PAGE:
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READ-OCTET (Re: strings draft)

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From: Tom Lord <lord@xxxxxxx>
Subject: Re: strings draft
Date: Thu, 22 Jan 2004 18:06:24 -0800 (PST)

>     > In fact, READ-OCTET and WRITE-OCTET would in that case become primitive,
>     > since READ-CHAR and DISPLAY could be implemented in terms of them but
>     > the reverse would not be true.
>     > This neatly sidesteps the issue of needing character mappings for
>     > every member of the range 128-255, and separates the ideas of octet
>     > and character at the lowest level.
> Hmm.  Well, an example of what it fails to sidestep is the issue of
> making the values representable by the C `char' type a subset of CHAR?
> It's also a fairly sorry approach to take for implementing many
> network protocols in a way that is simple, direct, "tolerant of what
> it receives".

Hm, I now see an advantage in Tom's approach.

I've written code for an email filter program (with bayesian
spam filtering, of course :-)  I read a RFC2822 message header
and build an assoc list of header field, dealing with folded
header lines.  Although RFC2822 defines the field body of the
message headers should include only US-ASCII characters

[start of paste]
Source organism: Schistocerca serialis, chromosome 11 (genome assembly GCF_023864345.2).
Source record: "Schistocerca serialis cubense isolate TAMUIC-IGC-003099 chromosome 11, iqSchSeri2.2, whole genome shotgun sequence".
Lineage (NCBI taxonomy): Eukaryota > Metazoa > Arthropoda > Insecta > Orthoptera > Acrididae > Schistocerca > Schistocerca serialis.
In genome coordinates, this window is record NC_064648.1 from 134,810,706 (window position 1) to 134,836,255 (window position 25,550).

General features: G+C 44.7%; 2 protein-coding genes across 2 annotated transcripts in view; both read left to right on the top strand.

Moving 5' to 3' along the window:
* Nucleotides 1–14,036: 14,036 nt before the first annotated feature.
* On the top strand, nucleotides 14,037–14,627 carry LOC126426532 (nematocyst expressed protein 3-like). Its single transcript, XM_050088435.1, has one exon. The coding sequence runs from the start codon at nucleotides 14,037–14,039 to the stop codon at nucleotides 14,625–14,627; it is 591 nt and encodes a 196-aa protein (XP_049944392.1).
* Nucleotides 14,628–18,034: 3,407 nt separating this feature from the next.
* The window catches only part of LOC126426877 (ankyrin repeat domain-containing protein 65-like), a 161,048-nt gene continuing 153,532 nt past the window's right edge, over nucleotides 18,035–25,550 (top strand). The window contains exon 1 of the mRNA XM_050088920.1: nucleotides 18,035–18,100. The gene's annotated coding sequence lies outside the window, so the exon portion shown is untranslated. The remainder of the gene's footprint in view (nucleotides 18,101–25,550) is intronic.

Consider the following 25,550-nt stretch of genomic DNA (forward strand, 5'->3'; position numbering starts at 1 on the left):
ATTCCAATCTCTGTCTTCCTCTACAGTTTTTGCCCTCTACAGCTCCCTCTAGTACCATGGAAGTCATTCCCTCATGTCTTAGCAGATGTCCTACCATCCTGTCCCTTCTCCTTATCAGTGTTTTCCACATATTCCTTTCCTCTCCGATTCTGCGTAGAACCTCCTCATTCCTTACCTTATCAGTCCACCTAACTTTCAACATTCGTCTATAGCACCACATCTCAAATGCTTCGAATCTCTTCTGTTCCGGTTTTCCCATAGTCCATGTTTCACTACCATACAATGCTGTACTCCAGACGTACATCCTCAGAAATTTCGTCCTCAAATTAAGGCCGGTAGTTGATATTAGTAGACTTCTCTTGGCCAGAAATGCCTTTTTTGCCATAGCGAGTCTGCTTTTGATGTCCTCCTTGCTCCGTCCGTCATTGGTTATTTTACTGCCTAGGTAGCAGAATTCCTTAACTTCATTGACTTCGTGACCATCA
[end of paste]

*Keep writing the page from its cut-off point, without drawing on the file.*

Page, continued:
(except CR and LF), there are messages that has other octets
within the header.

With Tom's approach that a character can be used to represent
an octet as well, probably one can set the input port encoding mode
to "raw" or something (assume the port has a feature of character
set conversion), then let read-char to retrieve each octet.
In such case, you need to do the "encoding conversion"
over the string afterwards (potentially performing "encode guessing"
before that).   The string that contains range 128-255 characters
might be unprintable as is, but the implementation can have
some escaped format for them.

The approach I'm taking is to read the header field as an
octet stream, and construct an octet string, which is a special
type of string that can contain any octet sequences.  After
I do necessary processing, I make a conversion on octet string
to produce a valid string, which contains legal characters.

The benefit of octet string is that (1) it is fast to convert
to underlying byte string (2) you can always tell the string
is "safe and normal" or not.
(1) is important for some applications, for example a program
that does lots of UDP packet sending and returning---such "block"
read/write is done in either octet string or uniform vector
in my Scheme, and they are fast because it directly grabs C

However, I do feel the presense of octet string ad-hoc.  Tom's
approach does have conceptual cleanness, although probably
the programmer has to be careful about the state of the string
object she is dealing with (i.e. whether it has been converted
or not).